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Ohio State Players Reportedly Had To Sign A Coronavirus Waiver

Ohio State football head coach Ryan Day during the game vs. Cincinnati.

COLUMBUS, OH - SEPTEMBER 7: Head Coach Ryan Day of the Ohio State Buckeyes watches his team warm up before a game against the Cincinnati Bearcats at Ohio Stadium on September 7, 2019 in Columbus, Ohio. (Photo by Jamie Sabau/Getty Images)

As college football programs nationwide begin to return to campus, we're also seeing how each school is handling the ongoing COVID-19 outbreak.

At Ohio State, players reportedly had to sign a coronavirus waiver when arriving back on campus last week. Football players returned to Columbus and were permitted to begin voluntary workouts on Monday, June 8.

According to the Columbus Dispatch, players were required to sign a two-page acknowledgment of risk waiver which asked players to “pledge to take responsibility for my own health and help stop the spread of the COVID-19.”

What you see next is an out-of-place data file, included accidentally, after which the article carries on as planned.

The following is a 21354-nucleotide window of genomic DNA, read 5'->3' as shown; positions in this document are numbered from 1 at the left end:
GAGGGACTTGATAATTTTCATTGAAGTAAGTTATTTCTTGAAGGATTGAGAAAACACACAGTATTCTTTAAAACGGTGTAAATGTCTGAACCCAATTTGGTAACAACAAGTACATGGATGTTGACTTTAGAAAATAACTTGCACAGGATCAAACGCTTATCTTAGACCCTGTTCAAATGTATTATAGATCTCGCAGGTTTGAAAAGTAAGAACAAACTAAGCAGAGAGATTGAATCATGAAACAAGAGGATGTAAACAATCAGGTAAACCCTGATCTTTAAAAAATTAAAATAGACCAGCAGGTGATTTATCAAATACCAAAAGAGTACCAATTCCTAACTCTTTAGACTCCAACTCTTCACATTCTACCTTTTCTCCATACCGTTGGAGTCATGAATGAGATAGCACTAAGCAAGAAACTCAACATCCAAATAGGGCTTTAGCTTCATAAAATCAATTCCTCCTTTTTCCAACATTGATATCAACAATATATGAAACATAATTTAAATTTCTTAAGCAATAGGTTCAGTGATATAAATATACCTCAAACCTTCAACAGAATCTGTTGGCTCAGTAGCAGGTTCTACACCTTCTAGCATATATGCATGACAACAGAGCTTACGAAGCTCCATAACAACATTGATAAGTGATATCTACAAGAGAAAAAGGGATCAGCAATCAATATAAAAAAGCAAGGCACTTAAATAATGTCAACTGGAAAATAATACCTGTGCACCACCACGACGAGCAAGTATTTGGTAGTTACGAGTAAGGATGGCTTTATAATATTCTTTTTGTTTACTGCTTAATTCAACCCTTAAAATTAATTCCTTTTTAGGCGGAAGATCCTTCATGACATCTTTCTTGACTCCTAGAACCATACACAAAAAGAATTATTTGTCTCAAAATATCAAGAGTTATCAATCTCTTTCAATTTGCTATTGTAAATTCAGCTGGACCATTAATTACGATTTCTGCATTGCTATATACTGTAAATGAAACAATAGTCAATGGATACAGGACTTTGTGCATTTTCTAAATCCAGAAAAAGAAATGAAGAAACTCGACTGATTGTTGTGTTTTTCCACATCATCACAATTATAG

Reportedly included in the waiver was an explanation of the risks involved with workouts and team activities and directives to the players to follow the health and safety protocols instituted by the school.

The document goes on to warn athletes that “although the university is following the coronavirus guidelines issued by the CDC and other experts to reduce the spread of infection, I can never be completely shielded from all risk of illness caused by COVID-19 or other infections.”

The protocols Ohio State is asking its athletes to follow include coronavirus testing, reporting possible exposure to COVID-19 and disclosing potential symptoms of the virus.

Positive COVID-19 tests are a reality as programs try to resume workouts and practices this summer. What will be most interesting is how each school handles that reality.

This week, we saw the University of Houston suspend all voluntary workouts after six student-athletes tested positive. Other schools, like Clemson, are following protocols of self-isolation and contact tracing to combat positive tests.

As it stands, we wouldn't be surprised if these waivers become commonplace nationwide. However, asking players to assume this level of responsibility would be a lot better if they could also receive some of the money being generated by the return of the sport.